Press freedom is high on the agenda of the new European Commission, appointed in 2019, in accordance with recommendations published by Reporters Without Borders (RSF) during the campaign for the European elections. Europe was shaken by a series of serious abuses, including murder, carried out against journalists and now is the time for it to focus on the battle for press freedom. RSF welcomes the action plan announced by the European Commission Vice-President for Values and Transparency, Věra Jourová, which provides for strengthening media freedom, making social networks more accountable and protecting the democratic process. However, it is regrettable that the EU enlargement portfolio, crucial for integrating the countries of the Western Balkans, was attributed to the commissioner from Hungary, one of the EU’s most repressive governments.
If the new EU institutions place such importance on press freedom, it is because the the danger of backsliding is fully recognized. The drift towards authoritarianism has strengthened in Hungary, where Prime Minister Viktor Orbán has assumed full powers indefinitely, using the coronavirus epidemic as a pretext. Anyone convicted of publishing fake news faces a prison term of up to five years. This provision gives Hungarian courts and the political authorities another means of putting pressure on independent media. The government had earlier established control over most of the media with the formation of the Central European Press and Media Foundation. The allocation of government advertising to media outlets regarded as loyal is another means of pressure. The election of members of the ruling party Fidesz to the Media Council, the broadcasting watchdog, further strengthened the government’s control over the media. This explains Hungary’s two-point decline in the 2020 Index to 89th.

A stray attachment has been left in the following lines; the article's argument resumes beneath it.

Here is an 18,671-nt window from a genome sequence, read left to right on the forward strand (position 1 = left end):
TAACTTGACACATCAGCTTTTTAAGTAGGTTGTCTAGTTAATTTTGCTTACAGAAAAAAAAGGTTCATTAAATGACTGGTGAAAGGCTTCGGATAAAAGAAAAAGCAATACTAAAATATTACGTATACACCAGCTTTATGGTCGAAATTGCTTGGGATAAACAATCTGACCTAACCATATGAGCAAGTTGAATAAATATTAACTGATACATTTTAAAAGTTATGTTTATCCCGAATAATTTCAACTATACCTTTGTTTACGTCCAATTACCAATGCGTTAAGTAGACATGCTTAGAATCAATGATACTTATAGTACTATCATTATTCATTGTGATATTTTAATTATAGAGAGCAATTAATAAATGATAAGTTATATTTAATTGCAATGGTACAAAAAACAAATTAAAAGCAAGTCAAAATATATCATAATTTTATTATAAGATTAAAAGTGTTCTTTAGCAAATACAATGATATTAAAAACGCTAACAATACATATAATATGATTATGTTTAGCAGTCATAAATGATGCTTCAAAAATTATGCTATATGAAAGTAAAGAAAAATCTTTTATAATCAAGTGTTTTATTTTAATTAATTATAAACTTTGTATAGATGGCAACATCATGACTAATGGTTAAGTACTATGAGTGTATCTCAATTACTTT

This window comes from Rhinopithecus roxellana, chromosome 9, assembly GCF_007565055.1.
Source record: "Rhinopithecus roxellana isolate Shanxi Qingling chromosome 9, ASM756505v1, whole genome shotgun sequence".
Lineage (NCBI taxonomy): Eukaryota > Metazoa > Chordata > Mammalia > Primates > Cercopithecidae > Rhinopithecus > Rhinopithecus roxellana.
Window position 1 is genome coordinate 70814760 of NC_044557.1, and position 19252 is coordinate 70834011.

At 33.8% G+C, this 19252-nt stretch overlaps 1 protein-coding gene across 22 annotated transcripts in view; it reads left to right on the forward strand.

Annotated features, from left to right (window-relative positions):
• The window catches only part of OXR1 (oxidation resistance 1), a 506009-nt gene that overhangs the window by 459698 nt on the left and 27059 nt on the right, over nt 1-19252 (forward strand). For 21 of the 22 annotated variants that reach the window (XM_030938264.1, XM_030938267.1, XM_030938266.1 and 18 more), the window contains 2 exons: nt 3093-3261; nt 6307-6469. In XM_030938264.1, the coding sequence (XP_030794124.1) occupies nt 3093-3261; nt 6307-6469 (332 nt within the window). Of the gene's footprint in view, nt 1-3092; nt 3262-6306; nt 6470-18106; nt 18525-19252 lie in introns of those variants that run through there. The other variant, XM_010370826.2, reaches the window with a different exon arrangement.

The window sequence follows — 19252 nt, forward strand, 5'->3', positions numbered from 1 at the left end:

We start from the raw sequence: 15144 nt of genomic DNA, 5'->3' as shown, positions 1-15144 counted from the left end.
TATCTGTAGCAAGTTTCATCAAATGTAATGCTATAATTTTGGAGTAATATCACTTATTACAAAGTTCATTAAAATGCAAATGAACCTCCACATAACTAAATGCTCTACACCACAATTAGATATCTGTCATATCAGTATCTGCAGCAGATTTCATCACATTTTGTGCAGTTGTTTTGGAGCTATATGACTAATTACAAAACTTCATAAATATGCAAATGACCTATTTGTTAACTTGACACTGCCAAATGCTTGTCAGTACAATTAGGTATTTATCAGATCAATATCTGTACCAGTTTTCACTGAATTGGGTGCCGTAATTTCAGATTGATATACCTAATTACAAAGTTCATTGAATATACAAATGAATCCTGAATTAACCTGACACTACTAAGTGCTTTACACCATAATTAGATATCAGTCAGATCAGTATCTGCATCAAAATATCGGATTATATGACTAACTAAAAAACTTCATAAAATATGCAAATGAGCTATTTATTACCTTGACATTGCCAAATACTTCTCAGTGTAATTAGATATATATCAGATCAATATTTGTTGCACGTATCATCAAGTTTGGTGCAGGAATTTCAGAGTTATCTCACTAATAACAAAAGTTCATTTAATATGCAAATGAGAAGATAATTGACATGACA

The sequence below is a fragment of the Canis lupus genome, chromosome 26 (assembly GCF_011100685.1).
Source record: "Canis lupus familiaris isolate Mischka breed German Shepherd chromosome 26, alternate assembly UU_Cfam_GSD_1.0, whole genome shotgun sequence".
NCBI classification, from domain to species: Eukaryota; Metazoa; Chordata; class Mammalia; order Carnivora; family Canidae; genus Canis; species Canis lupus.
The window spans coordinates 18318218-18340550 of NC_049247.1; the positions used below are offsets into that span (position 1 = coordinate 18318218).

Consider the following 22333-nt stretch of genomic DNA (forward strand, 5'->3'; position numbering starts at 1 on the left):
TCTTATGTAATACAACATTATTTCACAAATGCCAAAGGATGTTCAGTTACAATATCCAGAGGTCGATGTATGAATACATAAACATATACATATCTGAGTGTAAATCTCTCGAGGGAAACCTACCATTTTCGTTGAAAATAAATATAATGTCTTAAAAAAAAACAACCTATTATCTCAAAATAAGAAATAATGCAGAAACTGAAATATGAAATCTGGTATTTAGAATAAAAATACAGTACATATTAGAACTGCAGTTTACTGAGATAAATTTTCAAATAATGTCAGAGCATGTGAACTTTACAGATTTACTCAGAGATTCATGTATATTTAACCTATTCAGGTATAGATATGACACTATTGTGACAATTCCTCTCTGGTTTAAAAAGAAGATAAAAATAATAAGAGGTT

In Poland (down three at 62nd), which lost three places this year, the government’s control over the judiciary has adversely affected press freedom. Some courts use article 212 of the penal code which allows sentences on journalists of to up to a year in prison on defamation charges. Up to now judges have only imposed fines but the damage has been done and an underlying climate of self-censorship has now come to the surface.
In southern Europe, a crusade by the authorities against the media is very active. In Bulgaria (111th), which remains in the region’s lowest position, an attempt by the public radio management to suspend the experienced journalist Silvia Velikova, a government critic, has highlighted the lack of independence of Bulgaria’s public broadcasting media and the hold some political leaders have over their editorial policy.
EU candidate countries Montenegro (105th) and Albania (84th) each fell two places after a year which saw journalists detained on the pretext of the fight against disinformation, and instances of legal harassment exemplified by the Kafkaesque trial of investigative reporter Jovo Martinovic.
During the same period, many abuses directed against reporters in the Balkans went unpunished. In Serbia (93rd), down another three places in the 2020 Index, those who set fire to the house of the investigative journalist Milan Jovanovic have yet to be convicted in court.
The fight against impunity for violence against journalists has made progress in two EU countries. In Slovakia (up two at 33rd), where those alleged to be behind the murder of Ján Kuciak and his fiancée Martina Kušnírová have been brought to trial, the country has moved up in the Index for the first time in three years, while in Malta (down four at 81st) the investigation into the murder of the journalist Daphne Caruana Galizia is finally making progress, although journalists there are still coming under intense judicial pressure.
Verbal and physical attacks